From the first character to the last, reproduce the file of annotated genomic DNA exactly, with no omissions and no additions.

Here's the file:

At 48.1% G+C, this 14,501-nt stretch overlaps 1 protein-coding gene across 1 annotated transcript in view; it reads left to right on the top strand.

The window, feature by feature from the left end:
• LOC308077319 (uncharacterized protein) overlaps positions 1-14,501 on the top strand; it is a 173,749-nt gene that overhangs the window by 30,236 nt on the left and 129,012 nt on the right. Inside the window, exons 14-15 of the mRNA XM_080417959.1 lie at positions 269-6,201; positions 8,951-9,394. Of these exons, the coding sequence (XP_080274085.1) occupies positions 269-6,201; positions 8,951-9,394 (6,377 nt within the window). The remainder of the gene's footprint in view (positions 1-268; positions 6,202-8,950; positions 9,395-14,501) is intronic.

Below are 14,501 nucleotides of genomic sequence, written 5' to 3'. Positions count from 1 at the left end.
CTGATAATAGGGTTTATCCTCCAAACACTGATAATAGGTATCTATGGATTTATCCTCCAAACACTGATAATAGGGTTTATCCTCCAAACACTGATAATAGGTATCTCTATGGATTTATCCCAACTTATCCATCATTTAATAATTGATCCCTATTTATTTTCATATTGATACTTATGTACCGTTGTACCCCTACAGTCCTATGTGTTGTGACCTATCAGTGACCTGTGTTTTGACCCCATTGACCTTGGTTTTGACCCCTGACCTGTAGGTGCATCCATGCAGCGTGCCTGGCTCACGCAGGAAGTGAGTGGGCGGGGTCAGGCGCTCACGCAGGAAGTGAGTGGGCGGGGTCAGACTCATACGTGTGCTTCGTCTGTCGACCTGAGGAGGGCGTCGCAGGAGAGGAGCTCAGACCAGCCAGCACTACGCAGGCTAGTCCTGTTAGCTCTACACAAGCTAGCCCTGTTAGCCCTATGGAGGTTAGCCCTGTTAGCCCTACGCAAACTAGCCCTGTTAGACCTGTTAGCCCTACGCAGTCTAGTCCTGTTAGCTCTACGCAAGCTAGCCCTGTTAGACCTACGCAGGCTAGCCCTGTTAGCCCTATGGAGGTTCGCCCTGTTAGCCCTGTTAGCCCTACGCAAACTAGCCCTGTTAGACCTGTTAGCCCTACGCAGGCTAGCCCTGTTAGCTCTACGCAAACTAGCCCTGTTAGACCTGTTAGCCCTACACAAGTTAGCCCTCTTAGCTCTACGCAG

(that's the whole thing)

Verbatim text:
At 48.1% G+C, this 14,501-nt stretch overlaps 1 protein-coding gene across 1 annotated transcript in view; it reads left to right on the top strand.

The window, feature by feature from the left end:
• LOC308077319 (uncharacterized protein) overlaps positions 1-14,501 on the top strand; it is a 173,749-nt gene that overhangs the window by 30,236 nt on the left and 129,012 nt on the right. Inside the window, exons 14-15 of the mRNA XM_080417959.1 lie at positions 269-6,201; positions 8,951-9,394. Of these exons, the coding sequence (XP_080274085.1) occupies positions 269-6,201; positions 8,951-9,394 (6,377 nt within the window). The remainder of the gene's footprint in view (positions 1-268; positions 6,202-8,950; positions 9,395-14,501) is intronic.

Below are 14,501 nucleotides of genomic sequence, written 5' to 3'. Positions count from 1 at the left end.
CTGATAATAGGGTTTATCCTCCAAACACTGATAATAGGTATCTATGGATTTATCCTCCAAACACTGATAATAGGGTTTATCCTCCAAACACTGATAATAGGTATCTCTATGGATTTATCCCAACTTATCCATCATTTAATAATTGATCCCTATTTATTTTCATATTGATACTTATGTACCGTTGTACCCCTACAGTCCTATGTGTTGTGACCTATCAGTGACCTGTGTTTTGACCCCATTGACCTTGGTTTTGACCCCTGACCTGTAGGTGCATCCATGCAGCGTGCCTGGCTCACGCAGGAAGTGAGTGGGCGGGGTCAGGCGCTCACGCAGGAAGTGAGTGGGCGGGGTCAGACTCATACGTGTGCTTCGTCTGTCGACCTGAGGAGGGCGTCGCAGGAGAGGAGCTCAGACCAGCCAGCACTACGCAGGCTAGTCCTGTTAGCTCTACACAAGCTAGCCCTGTTAGCCCTATGGAGGTTAGCCCTGTTAGCCCTACGCAAACTAGCCCTGTTAGACCTGTTAGCCCTACGCAGTCTAGTCCTGTTAGCTCTACGCAAGCTAGCCCTGTTAGACCTACGCAGGCTAGCCCTGTTAGCCCTATGGAGGTTCGCCCTGTTAGCCCTGTTAGCCCTACGCAAACTAGCCCTGTTAGACCTGTTAGCCCTACGCAGGCTAGCCCTGTTAGCTCTACGCAAACTAGCCCTGTTAGACCTGTTAGCCCTACACAAGTTAGCCCTCTTAGCTCTACGCAG